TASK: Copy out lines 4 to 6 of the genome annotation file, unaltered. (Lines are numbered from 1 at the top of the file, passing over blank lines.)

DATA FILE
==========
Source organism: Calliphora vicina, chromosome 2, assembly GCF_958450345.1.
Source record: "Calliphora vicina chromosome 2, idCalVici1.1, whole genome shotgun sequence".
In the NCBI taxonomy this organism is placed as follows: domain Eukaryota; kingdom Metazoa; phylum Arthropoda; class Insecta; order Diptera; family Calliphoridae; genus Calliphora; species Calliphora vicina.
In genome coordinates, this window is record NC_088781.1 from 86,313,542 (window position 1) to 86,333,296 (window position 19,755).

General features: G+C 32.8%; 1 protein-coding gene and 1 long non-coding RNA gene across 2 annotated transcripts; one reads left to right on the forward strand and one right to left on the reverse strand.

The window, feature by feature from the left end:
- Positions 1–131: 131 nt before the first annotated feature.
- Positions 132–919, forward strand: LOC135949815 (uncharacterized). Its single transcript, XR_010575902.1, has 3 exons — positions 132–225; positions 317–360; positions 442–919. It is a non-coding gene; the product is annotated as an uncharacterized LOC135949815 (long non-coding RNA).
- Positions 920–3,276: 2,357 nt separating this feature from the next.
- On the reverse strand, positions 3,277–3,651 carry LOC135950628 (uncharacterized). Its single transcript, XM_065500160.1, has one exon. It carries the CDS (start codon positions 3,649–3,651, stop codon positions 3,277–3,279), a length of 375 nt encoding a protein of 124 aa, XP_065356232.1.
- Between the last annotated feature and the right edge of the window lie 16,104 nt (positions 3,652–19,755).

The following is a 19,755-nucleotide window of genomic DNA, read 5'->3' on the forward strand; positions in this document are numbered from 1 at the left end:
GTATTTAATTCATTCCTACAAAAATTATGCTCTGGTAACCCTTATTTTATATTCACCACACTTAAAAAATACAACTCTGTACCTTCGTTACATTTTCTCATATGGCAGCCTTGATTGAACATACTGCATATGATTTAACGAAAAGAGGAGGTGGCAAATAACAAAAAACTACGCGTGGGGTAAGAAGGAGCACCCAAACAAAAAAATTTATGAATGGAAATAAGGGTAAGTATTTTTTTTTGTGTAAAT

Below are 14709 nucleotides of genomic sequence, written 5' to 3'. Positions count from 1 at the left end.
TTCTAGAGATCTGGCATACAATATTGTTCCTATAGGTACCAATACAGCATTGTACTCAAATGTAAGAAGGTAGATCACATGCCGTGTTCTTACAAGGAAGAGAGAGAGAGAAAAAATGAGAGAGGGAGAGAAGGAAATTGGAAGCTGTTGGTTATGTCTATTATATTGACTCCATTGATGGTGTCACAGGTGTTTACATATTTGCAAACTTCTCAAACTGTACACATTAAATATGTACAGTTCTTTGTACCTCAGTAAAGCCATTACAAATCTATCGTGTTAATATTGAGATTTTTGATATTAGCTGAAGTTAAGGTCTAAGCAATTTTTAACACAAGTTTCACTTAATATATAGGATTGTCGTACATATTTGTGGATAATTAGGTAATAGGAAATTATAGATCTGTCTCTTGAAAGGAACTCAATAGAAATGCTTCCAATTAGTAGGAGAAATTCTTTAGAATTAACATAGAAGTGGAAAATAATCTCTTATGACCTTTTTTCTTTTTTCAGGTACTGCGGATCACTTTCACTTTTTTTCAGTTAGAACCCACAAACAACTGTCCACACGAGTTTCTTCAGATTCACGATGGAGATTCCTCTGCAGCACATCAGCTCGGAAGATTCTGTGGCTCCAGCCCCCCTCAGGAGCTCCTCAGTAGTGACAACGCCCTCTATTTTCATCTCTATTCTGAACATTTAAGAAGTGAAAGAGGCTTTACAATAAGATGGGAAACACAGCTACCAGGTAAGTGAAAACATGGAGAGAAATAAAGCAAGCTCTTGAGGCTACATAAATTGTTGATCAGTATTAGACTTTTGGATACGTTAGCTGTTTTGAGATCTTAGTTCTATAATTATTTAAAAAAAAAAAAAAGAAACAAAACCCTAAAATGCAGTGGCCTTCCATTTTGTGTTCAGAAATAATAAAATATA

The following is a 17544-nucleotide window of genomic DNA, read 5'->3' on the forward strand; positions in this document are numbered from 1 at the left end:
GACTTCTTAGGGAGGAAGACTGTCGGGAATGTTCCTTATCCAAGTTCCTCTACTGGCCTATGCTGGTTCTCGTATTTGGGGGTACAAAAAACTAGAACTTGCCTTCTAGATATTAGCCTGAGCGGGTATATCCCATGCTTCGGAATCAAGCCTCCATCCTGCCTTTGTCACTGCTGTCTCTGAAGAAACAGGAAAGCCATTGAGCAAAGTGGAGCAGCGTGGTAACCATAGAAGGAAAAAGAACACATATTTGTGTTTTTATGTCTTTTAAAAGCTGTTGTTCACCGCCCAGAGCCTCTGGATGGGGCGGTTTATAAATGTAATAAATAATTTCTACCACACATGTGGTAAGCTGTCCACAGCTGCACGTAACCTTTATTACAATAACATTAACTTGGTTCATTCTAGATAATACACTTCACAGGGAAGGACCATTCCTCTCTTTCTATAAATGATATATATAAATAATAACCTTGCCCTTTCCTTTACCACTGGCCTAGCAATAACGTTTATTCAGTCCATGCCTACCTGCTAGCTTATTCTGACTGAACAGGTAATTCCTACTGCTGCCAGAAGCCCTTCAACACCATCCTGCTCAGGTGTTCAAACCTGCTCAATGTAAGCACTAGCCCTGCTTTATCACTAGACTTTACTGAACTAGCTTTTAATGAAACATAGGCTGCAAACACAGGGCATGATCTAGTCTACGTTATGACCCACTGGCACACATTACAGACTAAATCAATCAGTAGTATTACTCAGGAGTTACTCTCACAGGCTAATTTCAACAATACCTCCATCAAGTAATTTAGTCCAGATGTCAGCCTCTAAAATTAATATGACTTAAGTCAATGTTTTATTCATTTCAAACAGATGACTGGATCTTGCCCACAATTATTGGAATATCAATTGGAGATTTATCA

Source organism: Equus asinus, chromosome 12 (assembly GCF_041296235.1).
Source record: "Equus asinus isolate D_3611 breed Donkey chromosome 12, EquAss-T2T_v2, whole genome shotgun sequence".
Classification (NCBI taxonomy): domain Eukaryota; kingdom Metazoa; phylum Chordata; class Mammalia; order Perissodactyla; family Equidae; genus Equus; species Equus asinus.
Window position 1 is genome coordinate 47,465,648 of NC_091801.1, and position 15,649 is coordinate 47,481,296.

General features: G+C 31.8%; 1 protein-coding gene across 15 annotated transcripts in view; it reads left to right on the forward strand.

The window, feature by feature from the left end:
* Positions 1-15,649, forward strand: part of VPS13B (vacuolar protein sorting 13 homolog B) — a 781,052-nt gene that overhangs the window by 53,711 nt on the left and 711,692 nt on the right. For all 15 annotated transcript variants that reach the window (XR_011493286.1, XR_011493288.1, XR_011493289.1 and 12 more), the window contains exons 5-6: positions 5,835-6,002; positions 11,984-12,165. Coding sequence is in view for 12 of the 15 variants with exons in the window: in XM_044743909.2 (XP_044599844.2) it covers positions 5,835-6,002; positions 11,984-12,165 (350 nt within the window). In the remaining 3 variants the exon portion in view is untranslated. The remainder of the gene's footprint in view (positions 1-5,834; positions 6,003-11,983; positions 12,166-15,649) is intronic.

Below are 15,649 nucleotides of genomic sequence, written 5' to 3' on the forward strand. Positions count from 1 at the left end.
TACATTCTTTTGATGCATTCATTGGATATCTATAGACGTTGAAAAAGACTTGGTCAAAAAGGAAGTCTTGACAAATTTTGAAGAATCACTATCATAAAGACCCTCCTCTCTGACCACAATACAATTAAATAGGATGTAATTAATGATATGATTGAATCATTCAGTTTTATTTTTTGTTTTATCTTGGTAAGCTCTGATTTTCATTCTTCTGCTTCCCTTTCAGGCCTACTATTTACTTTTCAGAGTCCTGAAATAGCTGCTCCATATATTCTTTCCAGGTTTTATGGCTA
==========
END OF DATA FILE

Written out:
In genome coordinates, this window is record NC_088781.1 from 86,313,542 (window position 1) to 86,333,296 (window position 19,755).

General features: G+C 32.8%; 1 protein-coding gene and 1 long non-coding RNA gene across 2 annotated transcripts; one reads left to right on the forward strand and one right to left on the reverse strand.

The window, feature by feature from the left end: